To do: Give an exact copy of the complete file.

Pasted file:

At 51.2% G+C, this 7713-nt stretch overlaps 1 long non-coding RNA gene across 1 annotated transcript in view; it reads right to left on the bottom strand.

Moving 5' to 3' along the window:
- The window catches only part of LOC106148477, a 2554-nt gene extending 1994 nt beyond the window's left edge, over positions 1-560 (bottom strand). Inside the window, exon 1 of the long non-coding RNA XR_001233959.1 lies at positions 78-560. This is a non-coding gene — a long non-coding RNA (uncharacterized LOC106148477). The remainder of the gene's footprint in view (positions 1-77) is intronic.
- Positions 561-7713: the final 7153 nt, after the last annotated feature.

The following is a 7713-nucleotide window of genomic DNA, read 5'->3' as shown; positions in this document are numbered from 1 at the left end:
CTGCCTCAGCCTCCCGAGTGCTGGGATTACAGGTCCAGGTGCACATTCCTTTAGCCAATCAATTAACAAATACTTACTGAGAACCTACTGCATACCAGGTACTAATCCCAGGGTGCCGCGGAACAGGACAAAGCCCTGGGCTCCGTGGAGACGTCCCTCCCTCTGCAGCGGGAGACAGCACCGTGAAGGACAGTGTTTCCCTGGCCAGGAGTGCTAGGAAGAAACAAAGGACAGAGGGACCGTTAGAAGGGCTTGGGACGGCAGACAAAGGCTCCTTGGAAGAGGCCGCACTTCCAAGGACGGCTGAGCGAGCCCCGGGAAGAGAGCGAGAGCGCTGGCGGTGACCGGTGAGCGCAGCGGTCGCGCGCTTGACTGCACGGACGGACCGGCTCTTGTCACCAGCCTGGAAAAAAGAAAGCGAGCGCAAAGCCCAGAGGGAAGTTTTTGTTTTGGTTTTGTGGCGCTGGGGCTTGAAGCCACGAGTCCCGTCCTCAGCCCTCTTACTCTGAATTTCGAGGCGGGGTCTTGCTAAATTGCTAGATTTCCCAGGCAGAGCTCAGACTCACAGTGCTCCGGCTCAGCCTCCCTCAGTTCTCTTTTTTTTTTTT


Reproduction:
At 51.2% G+C, this 7713-nt stretch overlaps 1 long non-coding RNA gene across 1 annotated transcript in view; it reads right to left on the bottom strand.

Moving 5' to 3' along the window:
- The window catches only part of LOC106148477, a 2554-nt gene extending 1994 nt beyond the window's left edge, over positions 1-560 (bottom strand). Inside the window, exon 1 of the long non-coding RNA XR_001233959.1 lies at positions 78-560. This is a non-coding gene — a long non-coding RNA (uncharacterized LOC106148477). The remainder of the gene's footprint in view (positions 1-77) is intronic.
- Positions 561-7713: the final 7153 nt, after the last annotated feature.

The following is a 7713-nucleotide window of genomic DNA, read 5'->3' as shown; positions in this document are numbered from 1 at the left end:
CTGCCTCAGCCTCCCGAGTGCTGGGATTACAGGTCCAGGTGCACATTCCTTTAGCCAATCAATTAACAAATACTTACTGAGAACCTACTGCATACCAGGTACTAATCCCAGGGTGCCGCGGAACAGGACAAAGCCCTGGGCTCCGTGGAGACGTCCCTCCCTCTGCAGCGGGAGACAGCACCGTGAAGGACAGTGTTTCCCTGGCCAGGAGTGCTAGGAAGAAACAAAGGACAGAGGGACCGTTAGAAGGGCTTGGGACGGCAGACAAAGGCTCCTTGGAAGAGGCCGCACTTCCAAGGACGGCTGAGCGAGCCCCGGGAAGAGAGCGAGAGCGCTGGCGGTGACCGGTGAGCGCAGCGGTCGCGCGCTTGACTGCACGGACGGACCGGCTCTTGTCACCAGCCTGGAAAAAAGAAAGCGAGCGCAAAGCCCAGAGGGAAGTTTTTGTTTTGGTTTTGTGGCGCTGGGGCTTGAAGCCACGAGTCCCGTCCTCAGCCCTCTTACTCTGAATTTCGAGGCGGGGTCTTGCTAAATTGCTAGATTTCCCAGGCAGAGCTCAGACTCACAGTGCTCCGGCTCAGCCTCCCTCAGTTCTCTTTTTTTTTTTT